With funding provided by the National Science Foundation (NSF),
registration and access to the SCOPE GMF Forum is free to all
interested individuals. Curriculum projects and activities can be used
free of charge in all classroom settings.

We welcome your feedback and suggestions for the GMF Forum. Please
send all comments and questions to
(206) 543-1846.

From: ngin@icsenglish.com
Subject: Pusztai's responses to Morton and MacGregor

1. response to Bob MacGregor:You cannot have it both ways. When
regulation is based on substantial equivalence, as it is, if a GM crop
and its non-GM parent line are not substantially equivalent then the
GM line cannot be accepted on the basis of the present regulations. I
have nothing to do with this aspect of regulation and I am not going
to say whether I think this is good or bad. However, one cannot pick
and choose which of the regulations one needs to obey!

The next question is, then, whether an established significant
difference has any biological meaning. Here, obviously, personal
judgment and expertise will come in but, as a minimum, when a
difference exists it must be obligatory to follow it up and establish
whether the difference signifies any pathological etc.
significance.What you cannot do is to dismiss it just because in your
opinion, and based on a possibly incomplete or poor understanding of
the topic, and/ora lack of experience, you may think that it is of no
importance. There used to be a word for this in the past, humility. We
may not know everything and therefore one is under an obligation to
ask for the advice and help of experts before new experiments are
designed and carried out.

I am not going to speculate on the reasons why differences in the
weight, size and structure of the gastrointestinal tract were observed
in any particular instance because there are good and proper
experimental techniques to probe into these reasons and in most
instances such experimental work can give you precise, biochemical and
quantitative reasons for the underlying gut enlargement. But I can
assure you that there are always good material reasons for this and
even if the "innate characteristics of the plant" change because of
the gene transfer, these methods can still be applied to clear up the
problem. Had we been given time we would have been able to nail down
these reasons, be it with our GM potatoes or GM peas.---

2. response to Roger Morton:I think it is high time to close this
debate because it is now getting too personal. I could, of course, say
that Dr Morton should look at Tables 2 & 4 (I am sure he actually did)
and then politely ask me why I thought that the real and significant
differences in Tables 2 & 4 were not shown by the results of Table 3.
Perhaps, I might have been able to enlighten him. You see, when one
wants to score points over one's opponent in a debate, it shuts off
the channels of communication.

Why does Dr Morton think that "no detectable detrimental effect" is
better than no detrimental effect, particularly if we may have
detected detrimental effects? When the alpha-amylase inhibitor even
partially stops starch degradation in the small intestine, the extra
load of undigested starch accumulating in the enlarged caecum/large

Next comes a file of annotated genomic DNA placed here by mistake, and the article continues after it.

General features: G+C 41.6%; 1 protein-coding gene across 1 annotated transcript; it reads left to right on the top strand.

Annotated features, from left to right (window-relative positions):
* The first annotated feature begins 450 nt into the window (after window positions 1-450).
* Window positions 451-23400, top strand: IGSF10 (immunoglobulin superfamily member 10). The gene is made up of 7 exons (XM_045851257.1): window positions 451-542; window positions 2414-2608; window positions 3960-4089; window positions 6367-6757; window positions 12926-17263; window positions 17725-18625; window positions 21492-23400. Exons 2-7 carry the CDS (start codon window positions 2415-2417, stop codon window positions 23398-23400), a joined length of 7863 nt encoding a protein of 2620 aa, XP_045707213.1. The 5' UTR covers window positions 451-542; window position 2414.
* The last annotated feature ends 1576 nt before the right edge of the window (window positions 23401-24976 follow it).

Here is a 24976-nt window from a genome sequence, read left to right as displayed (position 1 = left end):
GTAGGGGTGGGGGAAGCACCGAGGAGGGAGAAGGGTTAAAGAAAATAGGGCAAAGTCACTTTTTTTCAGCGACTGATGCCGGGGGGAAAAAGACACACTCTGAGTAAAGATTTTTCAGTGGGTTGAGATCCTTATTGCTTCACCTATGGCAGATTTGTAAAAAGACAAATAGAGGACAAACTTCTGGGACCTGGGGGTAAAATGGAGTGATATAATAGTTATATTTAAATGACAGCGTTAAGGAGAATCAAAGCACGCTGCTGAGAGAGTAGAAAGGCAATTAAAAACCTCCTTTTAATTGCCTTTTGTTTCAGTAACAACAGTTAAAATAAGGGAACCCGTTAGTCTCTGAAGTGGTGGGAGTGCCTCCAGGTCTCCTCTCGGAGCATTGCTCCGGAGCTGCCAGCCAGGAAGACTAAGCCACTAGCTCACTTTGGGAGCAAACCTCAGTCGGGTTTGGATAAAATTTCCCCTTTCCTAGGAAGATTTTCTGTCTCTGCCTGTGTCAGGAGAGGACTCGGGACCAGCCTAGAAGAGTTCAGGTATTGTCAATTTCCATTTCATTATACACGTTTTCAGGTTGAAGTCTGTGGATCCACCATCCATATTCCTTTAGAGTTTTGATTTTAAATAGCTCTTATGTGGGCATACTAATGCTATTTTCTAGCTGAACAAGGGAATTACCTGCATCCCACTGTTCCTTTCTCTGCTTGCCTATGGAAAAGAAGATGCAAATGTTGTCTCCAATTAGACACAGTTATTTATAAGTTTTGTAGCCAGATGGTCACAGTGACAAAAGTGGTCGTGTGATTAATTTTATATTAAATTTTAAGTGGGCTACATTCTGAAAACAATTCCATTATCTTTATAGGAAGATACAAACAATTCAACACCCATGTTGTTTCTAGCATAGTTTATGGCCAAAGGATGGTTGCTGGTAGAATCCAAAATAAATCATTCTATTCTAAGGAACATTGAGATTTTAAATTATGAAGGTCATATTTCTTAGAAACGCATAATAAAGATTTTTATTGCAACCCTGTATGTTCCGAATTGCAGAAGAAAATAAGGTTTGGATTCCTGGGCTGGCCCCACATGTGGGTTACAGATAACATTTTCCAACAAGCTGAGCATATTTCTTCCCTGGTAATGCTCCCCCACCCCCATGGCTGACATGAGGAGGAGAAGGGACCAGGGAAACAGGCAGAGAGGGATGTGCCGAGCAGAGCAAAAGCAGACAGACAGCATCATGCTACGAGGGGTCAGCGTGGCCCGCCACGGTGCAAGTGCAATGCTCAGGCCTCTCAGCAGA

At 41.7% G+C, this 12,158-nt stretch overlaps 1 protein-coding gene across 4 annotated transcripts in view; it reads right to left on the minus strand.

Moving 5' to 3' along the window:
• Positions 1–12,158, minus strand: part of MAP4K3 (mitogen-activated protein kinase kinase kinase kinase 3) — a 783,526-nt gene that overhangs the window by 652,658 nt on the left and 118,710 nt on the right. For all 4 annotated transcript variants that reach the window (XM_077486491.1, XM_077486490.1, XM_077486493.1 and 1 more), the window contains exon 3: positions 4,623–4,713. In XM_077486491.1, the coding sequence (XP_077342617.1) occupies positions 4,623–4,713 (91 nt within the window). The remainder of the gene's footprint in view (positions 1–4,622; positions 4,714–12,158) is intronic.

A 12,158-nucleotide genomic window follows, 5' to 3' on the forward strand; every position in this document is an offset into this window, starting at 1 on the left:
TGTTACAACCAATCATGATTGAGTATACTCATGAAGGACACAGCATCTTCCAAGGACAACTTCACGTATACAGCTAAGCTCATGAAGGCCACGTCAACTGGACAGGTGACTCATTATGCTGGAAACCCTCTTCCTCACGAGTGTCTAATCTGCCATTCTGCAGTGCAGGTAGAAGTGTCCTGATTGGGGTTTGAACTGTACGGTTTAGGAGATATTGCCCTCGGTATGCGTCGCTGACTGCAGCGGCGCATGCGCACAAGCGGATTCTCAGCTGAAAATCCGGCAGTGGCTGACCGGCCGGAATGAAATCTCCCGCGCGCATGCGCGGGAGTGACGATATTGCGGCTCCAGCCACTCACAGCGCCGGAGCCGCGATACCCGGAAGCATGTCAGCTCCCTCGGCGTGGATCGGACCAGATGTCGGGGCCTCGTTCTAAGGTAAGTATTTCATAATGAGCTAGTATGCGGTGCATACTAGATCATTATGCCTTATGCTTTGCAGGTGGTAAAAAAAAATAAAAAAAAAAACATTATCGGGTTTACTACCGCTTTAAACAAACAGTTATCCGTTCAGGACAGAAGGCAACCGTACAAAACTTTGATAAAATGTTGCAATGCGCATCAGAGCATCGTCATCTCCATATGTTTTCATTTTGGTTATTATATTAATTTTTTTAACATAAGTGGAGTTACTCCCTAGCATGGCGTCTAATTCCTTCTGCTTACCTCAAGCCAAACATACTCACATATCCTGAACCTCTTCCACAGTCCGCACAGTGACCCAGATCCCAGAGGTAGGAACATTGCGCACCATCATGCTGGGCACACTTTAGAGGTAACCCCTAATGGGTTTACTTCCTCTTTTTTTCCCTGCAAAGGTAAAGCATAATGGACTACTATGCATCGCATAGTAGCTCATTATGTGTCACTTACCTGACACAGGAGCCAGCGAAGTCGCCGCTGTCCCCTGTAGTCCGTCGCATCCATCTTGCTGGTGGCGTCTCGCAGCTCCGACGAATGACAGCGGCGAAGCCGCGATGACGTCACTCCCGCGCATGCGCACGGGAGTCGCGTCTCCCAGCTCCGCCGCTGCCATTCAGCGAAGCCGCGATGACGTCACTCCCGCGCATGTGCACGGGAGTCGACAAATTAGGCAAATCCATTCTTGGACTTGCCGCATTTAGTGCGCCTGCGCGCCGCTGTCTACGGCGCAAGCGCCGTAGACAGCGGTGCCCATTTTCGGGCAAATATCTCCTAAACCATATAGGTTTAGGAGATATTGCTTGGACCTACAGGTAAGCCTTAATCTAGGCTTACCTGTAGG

intestine can have a detrimental effect. In fact, it could kill the
animal. This actually happened in our pre-study with alpha-amylase
inhibitor (non-GM)also published in Journal of Nutrition.

So you see, just like with beauty, knowledge is also in the eye of
the beholder. Thorough knowledge of one's topic is never a bad thing
when it comes t oevaluating one's own experiments.One cannot give a
more frappant example of the potential problems due to the
personalizing of the debate. When Dr Morton says that "I am not sure
that I believe you when you tell me Dr Higgins came up with this
title", does he think that apart from himself and possibly a few other
similar people, this business has any interest for anyone else? Our
initial exchanges were to the point and pertinent to the GM debate.
Iam afraid, this has very little enlightement to offer to the general
interested reader.For gut enlargement and its significance, see my
reply to Dr MacGregor.

We are back again to our GM potatoes. I said this before and I say it
again: we were the lab which had done the testing and produced the
data for the commercial company. As referred to before, because of our
work the Rowett and Axis Genetics had already drawn up a commercial
agreemen ton profit sharing if and when the GNA potatoes went through
the regulatory approval process.I am glad to see that even American
lawyers see the holes in the USA regulatory process. In fact, there
are no holes because since the FLAVR-SAVR tomato study in 1992/93,
there has been no compulsory regulation. In effect, up till now it has
been self-regulation!

On the final point, Dr Morton ought to ponder a little when he dares
me to give him a plausible hypothesis to explain the results. I have
to remind him why I was condemned by the scientific establishment in
August 1998. It was, according to them, because I openly and without
peer-review revealed experimental details of our GM potato work. Apart
from tiny little details, such as the fact that I did no such thing,
it just shows the hypocrisy of the whole system. Just take those 40
odd articles DrMorton quoted in his reference list which had never
been peer-reviewed but which still with great confidence asserted
things which, at best,could only be called opinions. As they were
favourable to GM, they are alright. I am not going to oblige him or
anybody else to crucify me for my views and opinions. If we were